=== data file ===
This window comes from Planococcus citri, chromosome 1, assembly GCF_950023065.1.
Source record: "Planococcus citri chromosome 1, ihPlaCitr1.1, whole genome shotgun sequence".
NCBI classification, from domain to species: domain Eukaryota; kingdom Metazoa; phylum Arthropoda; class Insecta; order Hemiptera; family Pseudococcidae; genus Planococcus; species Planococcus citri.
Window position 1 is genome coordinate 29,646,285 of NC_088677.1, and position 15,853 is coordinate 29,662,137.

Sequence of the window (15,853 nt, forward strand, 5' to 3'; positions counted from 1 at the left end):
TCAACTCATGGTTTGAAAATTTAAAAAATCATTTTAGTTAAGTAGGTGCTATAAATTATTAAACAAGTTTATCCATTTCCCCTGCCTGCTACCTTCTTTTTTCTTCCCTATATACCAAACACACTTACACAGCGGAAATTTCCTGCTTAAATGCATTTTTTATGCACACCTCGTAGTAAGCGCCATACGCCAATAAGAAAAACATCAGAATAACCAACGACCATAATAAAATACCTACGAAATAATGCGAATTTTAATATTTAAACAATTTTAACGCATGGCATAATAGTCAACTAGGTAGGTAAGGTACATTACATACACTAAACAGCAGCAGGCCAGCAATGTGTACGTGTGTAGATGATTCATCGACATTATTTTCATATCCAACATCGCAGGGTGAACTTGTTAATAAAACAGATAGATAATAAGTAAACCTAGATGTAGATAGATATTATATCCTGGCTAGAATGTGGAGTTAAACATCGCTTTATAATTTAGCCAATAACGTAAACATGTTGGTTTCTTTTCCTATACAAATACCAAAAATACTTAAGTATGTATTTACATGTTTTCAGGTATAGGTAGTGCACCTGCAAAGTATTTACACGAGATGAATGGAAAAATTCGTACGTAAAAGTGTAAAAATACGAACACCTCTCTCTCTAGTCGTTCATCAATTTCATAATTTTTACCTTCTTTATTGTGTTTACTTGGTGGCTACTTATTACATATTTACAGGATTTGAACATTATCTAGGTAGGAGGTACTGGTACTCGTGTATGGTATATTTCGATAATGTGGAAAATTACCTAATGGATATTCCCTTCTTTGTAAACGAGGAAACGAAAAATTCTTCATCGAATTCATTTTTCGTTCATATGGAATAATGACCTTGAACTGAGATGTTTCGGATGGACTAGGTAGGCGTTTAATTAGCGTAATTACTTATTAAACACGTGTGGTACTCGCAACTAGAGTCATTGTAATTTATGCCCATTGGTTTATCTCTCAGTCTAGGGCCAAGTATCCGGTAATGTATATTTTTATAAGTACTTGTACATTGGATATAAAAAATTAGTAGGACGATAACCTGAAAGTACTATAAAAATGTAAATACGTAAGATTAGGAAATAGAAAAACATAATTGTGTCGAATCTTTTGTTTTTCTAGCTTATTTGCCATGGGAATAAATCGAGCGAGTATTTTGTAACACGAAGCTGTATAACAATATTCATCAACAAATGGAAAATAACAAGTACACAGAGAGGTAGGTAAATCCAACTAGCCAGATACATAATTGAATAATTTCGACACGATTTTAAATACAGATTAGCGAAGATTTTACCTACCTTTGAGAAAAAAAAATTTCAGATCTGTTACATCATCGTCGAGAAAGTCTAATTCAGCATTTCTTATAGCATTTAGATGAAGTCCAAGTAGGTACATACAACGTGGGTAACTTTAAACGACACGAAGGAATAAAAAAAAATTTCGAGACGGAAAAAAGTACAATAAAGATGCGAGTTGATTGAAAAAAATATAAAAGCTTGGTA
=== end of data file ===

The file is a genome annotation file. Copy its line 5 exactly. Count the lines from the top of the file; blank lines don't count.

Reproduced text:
Sequence of the window (15,853 nt, forward strand, 5' to 3'; positions counted from 1 at the left end):